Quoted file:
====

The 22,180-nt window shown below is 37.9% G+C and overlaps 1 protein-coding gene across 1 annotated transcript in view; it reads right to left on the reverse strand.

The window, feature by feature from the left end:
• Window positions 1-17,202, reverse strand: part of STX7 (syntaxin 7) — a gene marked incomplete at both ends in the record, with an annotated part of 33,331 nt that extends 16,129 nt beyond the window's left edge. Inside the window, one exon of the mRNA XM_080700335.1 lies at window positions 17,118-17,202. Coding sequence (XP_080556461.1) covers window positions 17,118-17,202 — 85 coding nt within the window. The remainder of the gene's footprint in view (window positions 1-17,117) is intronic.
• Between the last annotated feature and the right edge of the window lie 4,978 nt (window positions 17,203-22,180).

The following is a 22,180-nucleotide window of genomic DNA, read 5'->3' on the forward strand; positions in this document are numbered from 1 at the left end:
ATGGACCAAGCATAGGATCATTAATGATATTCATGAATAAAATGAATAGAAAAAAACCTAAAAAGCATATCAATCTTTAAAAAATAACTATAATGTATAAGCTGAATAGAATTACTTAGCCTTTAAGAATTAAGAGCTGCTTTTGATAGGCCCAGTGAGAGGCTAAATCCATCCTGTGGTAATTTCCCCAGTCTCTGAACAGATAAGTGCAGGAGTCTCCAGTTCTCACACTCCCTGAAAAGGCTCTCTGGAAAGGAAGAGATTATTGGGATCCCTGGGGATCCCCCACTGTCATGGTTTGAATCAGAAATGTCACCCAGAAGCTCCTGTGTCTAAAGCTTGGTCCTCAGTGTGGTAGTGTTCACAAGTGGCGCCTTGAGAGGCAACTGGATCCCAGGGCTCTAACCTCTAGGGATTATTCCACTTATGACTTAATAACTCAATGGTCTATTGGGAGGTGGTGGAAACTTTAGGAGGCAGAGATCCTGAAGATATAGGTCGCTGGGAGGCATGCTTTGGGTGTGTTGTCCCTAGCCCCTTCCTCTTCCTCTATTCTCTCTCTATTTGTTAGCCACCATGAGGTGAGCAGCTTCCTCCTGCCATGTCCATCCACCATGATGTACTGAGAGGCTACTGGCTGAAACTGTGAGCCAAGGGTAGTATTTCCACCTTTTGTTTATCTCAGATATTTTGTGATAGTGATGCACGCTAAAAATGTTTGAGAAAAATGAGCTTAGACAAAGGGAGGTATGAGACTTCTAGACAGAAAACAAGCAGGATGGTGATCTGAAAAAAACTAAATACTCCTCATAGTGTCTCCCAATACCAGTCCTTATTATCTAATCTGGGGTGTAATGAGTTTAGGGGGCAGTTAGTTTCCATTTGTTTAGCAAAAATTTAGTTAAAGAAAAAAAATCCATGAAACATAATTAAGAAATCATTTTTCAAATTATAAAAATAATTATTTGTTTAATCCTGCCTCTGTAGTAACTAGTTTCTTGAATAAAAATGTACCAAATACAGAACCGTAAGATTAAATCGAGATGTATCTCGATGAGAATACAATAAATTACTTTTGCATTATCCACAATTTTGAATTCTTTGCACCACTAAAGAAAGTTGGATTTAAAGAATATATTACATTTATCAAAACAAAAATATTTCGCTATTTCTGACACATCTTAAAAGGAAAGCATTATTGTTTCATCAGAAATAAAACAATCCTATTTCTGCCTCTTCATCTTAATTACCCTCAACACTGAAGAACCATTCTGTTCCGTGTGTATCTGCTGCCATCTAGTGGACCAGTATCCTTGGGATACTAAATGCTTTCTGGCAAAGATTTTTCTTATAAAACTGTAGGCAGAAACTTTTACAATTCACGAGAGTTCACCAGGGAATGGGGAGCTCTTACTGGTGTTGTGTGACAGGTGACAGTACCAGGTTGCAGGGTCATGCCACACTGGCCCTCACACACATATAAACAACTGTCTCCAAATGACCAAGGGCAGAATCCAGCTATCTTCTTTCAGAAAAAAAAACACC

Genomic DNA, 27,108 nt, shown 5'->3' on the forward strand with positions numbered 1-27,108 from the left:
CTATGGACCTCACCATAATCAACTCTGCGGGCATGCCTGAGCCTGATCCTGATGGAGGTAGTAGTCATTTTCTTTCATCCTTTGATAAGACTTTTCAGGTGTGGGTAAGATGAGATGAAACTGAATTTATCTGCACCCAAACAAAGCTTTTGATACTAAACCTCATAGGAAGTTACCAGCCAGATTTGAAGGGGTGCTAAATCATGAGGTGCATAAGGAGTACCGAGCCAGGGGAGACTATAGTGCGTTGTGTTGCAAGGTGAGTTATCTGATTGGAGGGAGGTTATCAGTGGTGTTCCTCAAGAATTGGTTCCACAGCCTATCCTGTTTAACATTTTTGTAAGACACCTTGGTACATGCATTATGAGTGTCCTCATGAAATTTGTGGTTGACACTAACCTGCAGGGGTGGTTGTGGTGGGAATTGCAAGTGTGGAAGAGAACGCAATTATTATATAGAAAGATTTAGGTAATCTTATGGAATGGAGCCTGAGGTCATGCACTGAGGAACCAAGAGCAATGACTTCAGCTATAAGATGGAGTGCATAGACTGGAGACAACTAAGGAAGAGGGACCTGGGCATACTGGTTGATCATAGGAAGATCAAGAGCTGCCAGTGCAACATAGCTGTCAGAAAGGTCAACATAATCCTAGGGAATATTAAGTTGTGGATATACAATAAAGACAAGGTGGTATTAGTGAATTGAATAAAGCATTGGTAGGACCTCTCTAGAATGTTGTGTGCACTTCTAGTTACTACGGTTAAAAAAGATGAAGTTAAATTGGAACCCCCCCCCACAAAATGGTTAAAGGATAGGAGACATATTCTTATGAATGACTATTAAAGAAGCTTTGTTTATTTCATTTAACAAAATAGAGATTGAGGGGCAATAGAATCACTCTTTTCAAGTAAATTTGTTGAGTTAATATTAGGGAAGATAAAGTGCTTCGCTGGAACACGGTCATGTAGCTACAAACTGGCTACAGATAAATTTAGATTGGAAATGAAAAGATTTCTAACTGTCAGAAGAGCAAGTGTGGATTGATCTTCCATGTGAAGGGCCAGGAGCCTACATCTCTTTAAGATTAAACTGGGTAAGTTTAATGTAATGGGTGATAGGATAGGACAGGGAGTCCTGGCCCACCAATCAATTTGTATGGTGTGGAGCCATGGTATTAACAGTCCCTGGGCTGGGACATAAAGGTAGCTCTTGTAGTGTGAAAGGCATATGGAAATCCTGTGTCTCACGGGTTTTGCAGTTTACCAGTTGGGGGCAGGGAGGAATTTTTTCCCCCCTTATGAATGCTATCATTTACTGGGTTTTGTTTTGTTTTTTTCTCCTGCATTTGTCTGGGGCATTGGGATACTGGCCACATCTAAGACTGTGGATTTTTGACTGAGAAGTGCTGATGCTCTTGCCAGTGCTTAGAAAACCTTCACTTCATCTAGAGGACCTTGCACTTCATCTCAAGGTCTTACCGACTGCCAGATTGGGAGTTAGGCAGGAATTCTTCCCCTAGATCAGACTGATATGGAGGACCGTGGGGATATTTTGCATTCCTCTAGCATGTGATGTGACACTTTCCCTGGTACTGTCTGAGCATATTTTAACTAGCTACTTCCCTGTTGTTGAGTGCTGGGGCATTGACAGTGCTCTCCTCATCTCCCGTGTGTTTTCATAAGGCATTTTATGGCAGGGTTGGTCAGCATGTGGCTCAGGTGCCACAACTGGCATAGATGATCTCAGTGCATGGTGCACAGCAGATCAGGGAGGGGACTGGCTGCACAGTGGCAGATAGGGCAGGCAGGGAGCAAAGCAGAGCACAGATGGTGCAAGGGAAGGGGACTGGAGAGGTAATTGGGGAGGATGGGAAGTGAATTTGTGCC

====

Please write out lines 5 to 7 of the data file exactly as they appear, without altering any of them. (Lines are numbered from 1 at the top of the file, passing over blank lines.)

The following is a 22,180-nucleotide window of genomic DNA, read 5'->3' on the forward strand; positions in this document are numbered from 1 at the left end:
ATGGACCAAGCATAGGATCATTAATGATATTCATGAATAAAATGAATAGAAAAAAACCTAAAAAGCATATCAATCTTTAAAAAATAACTATAATGTATAAGCTGAATAGAATTACTTAGCCTTTAAGAATTAAGAGCTGCTTTTGATAGGCCCAGTGAGAGGCTAAATCCATCCTGTGGTAATTTCCCCAGTCTCTGAACAGATAAGTGCAGGAGTCTCCAGTTCTCACACTCCCTGAAAAGGCTCTCTGGAAAGGAAGAGATTATTGGGATCCCTGGGGATCCCCCACTGTCATGGTTTGAATCAGAAATGTCACCCAGAAGCTCCTGTGTCTAAAGCTTGGTCCTCAGTGTGGTAGTGTTCACAAGTGGCGCCTTGAGAGGCAACTGGATCCCAGGGCTCTAACCTCTAGGGATTATTCCACTTATGACTTAATAACTCAATGGTCTATTGGGAGGTGGTGGAAACTTTAGGAGGCAGAGATCCTGAAGATATAGGTCGCTGGGAGGCATGCTTTGGGTGTGTTGTCCCTAGCCCCTTCCTCTTCCTCTATTCTCTCTCTATTTGTTAGCCACCATGAGGTGAGCAGCTTCCTCCTGCCATGTCCATCCACCATGATGTACTGAGAGGCTACTGGCTGAAACTGTGAGCCAAGGGTAGTATTTCCACCTTTTGTTTATCTCAGATATTTTGTGATAGTGATGCACGCTAAAAATGTTTGAGAAAAATGAGCTTAGACAAAGGGAGGTATGAGACTTCTAGACAGAAAACAAGCAGGATGGTGATCTGAAAAAAACTAAATACTCCTCATAGTGTCTCCCAATACCAGTCCTTATTATCTAATCTGGGGTGTAATGAGTTTAGGGGGCAGTTAGTTTCCATTTGTTTAGCAAAAATTTAGTTAAAGAAAAAAAATCCATGAAACATAATTAAGAAATCATTTTTCAAATTATAAAAATAATTATTTGTTTAATCCTGCCTCTGTAGTAACTAGTTTCTTGAATAAAAATGTACCAAATACAGAACCGTAAGATTAAATCGAGATGTATCTCGATGAGAATACAATAAATTACTTTTGCATTATCCACAATTTTGAATTCTTTGCACCACTAAAGAAAGTTGGATTTAAAGAATATATTACATTTATCAAAACAAAAATATTTCGCTATTTCTGACACATCTTAAAAGGAAAGCATTATTGTTTCATCAGAAATAAAACAATCCTATTTCTGCCTCTTCATCTTAATTACCCTCAACACTGAAGAACCATTCTGTTCCGTGTGTATCTGCTGCCATCTAGTGGACCAGTATCCTTGGGATACTAAATGCTTTCTGGCAAAGATTTTTCTTATAAAACTGTAGGCAGAAACTTTTACAATTCACGAGAGTTCACCAGGGAATGGGGAGCTCTTACTGGTGTTGTGTGACAGGTGACAGTACCAGGTTGCAGGGTCATGCCACACTGGCCCTCACACACATATAAACAACTGTCTCCAAATGACCAAGGGCAGAATCCAGCTATCTTCTTTCAGAAAAAAAAACACC

Genomic DNA, 27,108 nt, shown 5'->3' on the forward strand with positions numbered 1-27,108 from the left: